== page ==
In the novel "The Bone Clocks," author David Mitchell’s main character exclaims, "Being born's a hell of a lottery." Indeed. Children can be born into some very unfortunate situations. We know this, but do we really know this?
When asked if I would consider publishing a review article on caring for children of incarcerated parents, I could not recall whether Pediatrics in Review (PIR) ever covered this topic. Typing “Incarceration” into the PIR website search engine brings up mostly articles on hernias, but there are a few articles on incarcerated youth. Current American Academy of Pediatrics President, Dr. Moira Szilagyi, mentions incarcerated parents in a 1998 PIR article on foster care.1 But there are no articles devoted to caring for a child or adolescent whose parent or parents are incarcerated. So, I agreed to review a submission on the subject and am glad I did.
In this month’s PIR issue, Drs Martoma, Kelleher, and Kemper mention the high numbers of children who have had a parent incarcerated and the ill-effects such incarcerations can have on these children. What strikes me most in their manuscript is this sentence: “While many children and caregivers conceal relationships with an incarcerated family member, surveillance questions may help identify children at risk for significant trauma.” Most children, adolescents, and parents prefer to hide any family history of incarceration. Most children, adolescents, and parents are reluctant to reveal any family history of incarceration if asked to do so. You have to be compassionate but purposeful to find such a history. You have to ask.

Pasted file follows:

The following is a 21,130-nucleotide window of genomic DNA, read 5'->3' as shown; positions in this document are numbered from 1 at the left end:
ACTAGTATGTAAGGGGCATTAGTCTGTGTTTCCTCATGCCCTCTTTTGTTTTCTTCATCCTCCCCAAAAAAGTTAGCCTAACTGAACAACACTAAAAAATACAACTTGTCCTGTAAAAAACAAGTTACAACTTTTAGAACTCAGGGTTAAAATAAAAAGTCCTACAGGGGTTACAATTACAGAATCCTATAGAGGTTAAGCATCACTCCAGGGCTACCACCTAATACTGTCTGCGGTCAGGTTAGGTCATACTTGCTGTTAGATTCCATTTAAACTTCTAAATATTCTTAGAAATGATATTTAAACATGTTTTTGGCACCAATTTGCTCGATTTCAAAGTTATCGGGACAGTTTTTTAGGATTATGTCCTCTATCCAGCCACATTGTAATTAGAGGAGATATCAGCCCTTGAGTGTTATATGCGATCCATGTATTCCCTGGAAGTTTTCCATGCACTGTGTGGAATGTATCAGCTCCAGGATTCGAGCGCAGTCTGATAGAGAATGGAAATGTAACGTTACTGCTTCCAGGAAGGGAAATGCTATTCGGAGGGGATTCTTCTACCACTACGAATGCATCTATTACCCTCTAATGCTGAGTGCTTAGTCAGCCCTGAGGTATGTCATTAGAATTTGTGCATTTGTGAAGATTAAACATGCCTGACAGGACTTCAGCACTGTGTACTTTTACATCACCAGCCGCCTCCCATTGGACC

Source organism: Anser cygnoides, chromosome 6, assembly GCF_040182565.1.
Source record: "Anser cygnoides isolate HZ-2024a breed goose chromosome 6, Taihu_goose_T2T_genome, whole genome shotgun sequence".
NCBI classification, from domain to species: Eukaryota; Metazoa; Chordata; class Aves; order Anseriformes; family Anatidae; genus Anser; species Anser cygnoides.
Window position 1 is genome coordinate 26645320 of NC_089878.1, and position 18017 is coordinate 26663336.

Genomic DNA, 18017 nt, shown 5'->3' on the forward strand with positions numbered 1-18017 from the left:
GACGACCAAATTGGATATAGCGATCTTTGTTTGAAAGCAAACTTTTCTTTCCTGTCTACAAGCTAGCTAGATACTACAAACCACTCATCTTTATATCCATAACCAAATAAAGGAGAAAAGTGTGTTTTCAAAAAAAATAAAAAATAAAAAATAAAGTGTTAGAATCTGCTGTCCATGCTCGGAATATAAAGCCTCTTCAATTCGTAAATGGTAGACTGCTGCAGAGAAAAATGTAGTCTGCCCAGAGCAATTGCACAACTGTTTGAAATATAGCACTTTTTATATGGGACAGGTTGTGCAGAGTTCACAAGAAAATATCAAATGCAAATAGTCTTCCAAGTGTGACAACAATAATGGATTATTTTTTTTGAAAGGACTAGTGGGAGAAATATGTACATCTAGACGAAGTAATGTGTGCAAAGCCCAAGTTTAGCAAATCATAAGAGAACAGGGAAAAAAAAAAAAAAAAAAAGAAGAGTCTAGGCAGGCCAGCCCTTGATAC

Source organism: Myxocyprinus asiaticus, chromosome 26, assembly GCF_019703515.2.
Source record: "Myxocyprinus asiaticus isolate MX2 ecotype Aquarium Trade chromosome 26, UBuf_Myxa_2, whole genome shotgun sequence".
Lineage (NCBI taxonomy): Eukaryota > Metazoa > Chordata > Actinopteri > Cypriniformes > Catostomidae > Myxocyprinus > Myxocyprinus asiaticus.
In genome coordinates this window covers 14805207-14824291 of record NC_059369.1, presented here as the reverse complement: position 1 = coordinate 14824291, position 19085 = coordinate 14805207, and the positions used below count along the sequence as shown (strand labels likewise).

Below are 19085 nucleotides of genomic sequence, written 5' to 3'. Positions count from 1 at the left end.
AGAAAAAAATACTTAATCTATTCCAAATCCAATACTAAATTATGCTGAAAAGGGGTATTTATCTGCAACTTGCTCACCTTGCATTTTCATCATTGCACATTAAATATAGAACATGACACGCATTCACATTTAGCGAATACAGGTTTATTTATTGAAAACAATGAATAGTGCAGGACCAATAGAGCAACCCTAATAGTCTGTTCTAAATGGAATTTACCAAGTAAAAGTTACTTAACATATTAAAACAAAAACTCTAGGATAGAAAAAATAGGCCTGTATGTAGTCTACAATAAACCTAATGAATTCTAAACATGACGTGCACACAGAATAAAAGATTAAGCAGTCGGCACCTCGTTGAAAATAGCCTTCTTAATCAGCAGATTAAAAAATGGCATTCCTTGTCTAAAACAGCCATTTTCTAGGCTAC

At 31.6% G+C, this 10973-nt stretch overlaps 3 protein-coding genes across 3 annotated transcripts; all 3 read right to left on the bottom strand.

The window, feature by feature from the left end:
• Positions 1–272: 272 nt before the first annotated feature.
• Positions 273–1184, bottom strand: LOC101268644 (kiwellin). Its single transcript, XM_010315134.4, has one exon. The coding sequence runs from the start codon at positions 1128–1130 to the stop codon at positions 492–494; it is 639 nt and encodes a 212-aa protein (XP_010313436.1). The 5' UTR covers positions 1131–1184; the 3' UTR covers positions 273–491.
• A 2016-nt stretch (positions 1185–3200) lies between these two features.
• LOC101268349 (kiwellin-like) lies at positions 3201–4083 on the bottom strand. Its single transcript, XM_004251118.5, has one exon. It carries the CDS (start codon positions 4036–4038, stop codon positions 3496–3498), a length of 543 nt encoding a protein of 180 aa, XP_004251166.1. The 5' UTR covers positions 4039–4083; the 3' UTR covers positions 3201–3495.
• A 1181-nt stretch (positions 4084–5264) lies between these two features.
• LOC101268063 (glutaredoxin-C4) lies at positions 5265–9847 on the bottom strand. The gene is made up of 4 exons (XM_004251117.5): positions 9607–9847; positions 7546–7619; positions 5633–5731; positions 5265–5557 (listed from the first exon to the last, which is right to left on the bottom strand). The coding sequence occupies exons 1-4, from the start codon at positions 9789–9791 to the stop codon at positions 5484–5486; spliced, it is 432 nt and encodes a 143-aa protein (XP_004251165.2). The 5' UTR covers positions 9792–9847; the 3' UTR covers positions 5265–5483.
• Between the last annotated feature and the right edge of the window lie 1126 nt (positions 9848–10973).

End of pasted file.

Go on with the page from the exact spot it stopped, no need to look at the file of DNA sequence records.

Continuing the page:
I never asked.
When I was in practice, I never asked.
I never even thought of asking.
It is reassuring to know that Drs Martoma, Kelleher, and Kemper encouragingly state that “many children of incarcerated parents are resilient and flourish despite profound adversity,” yet they point out some do not.
Before you read “Caring for Children of Incarcerated Parents,” ask yourself how well you care for children who have a parent who is incarcerated. Chances are fair to good you are unaware, through no fault of your own, that some children in your practice have an incarcerated parent. Drs Martoma, Kelleher, and Kemper give wonderful tips for finding out if children have a parent that is incarcerated and offer resources for helping those children and adolescents develop resilience, while giving dignity to your patients and to your practice.
Check out that poster in the article (10.1542/pir.2021-005466) that enheartens children and adolescents who have an incarcerated parent.
Change the outcome for the better of many a child’s lottery.